How integration is key to customer experience (Part 1)
For the past few months, I’ve been digging into my new role with a group of Portfolio Architects, looking specifically at integration as the key to omnichannel customer experience.
It’s an interesting challenge in that we’ve been given the mission of creating architectural content based on common customer adoption patterns. That’s very different from most of the traditional marketing activities usually associated with generating content for the sole purpose of positioning products for solutions. When you’re basing the content on actual execution in solution delivery, you’re cutting out the chuff.
What’s that mean?
It means that it’s going to provide you with a way to implement a solution using open source technologies by focusing on the integrations, structures, and interactions that actually have been proven to work.
What’s not included is any vendor promises that you’ll find in normal marketing content: those promises that, when it gets down to implementation crunch time, might not fully deliver.
Enter the term architectural blueprint.
In this series of articles, let’s look at these blueprints, how they are created, and what value they provide for your solution designs.
The first step is to decide the use case to start with, which in my case had to be linked to a higher-level theme that becomes the leading focus. This higher-level theme is not quite boiling the ocean, but it’s so broad that it’s going to require some division into smaller parts.
We’ve settled on the higher-level theme being ‘migrating applications to containers,’ which gives me the latitude to break it down as follows in no particular order:
- Omnichannel customer experience
- Agile integration for cloud-native applications
- APIs for customer and partner ecosystems
- Multiple SaaS integration across hybrid environments
- Application modernization
The first case I’m tackling is omnichannel customer experience.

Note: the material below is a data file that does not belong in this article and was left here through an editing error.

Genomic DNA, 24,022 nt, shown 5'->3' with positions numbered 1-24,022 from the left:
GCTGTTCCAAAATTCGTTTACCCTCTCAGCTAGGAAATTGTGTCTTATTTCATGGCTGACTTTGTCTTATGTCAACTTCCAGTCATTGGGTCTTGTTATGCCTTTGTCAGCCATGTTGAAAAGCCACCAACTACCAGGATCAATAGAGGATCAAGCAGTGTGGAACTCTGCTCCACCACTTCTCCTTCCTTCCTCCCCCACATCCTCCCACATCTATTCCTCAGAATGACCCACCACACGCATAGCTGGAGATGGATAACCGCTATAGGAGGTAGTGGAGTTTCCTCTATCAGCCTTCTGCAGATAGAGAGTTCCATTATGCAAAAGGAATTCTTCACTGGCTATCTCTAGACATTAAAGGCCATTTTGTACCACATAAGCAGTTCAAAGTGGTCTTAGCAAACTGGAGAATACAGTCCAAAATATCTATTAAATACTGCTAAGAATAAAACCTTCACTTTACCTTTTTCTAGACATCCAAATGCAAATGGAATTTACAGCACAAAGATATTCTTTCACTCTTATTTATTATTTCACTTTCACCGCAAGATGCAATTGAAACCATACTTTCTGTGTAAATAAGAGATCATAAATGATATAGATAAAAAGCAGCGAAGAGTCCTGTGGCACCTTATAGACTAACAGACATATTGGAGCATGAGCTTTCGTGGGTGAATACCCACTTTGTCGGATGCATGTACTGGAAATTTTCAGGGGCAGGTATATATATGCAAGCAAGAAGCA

The approach taken is to research our existing customers who have implemented solutions in this space, collect their public-facing content, research the internal implementation documentation collections from their successful engagements, and where necessary reach out to the field resources involved.
The resulting content targets the following three items:
- A slide deck of the architectural blueprint for use that tells the portfolio solution story.
- A generic architectural diagram providing the general details for the portfolio solution.
- A write-up of the portfolio solution in a “solution brief” format.
An overview of the series on the omnichannel customer experience portfolio architecture blueprint can be found here:
- Part 1: How integration is key to customer experience (this article)
- Part 2: Common architectural elements for modern integration architectures
- Part 3: Integration of external application details
- Part 4: Integration of API management details
- Part 5: Integration of container platform essentials
- Part 6: Integration of storage services
- Part 7: Application integration details
- Part 8: Dissecting several specific application integration architectures
Catch up on any articles you missed by following one of the links above.
Next in this series, I’ll be taking a look at the generic common architecture for omnichannel customer experience.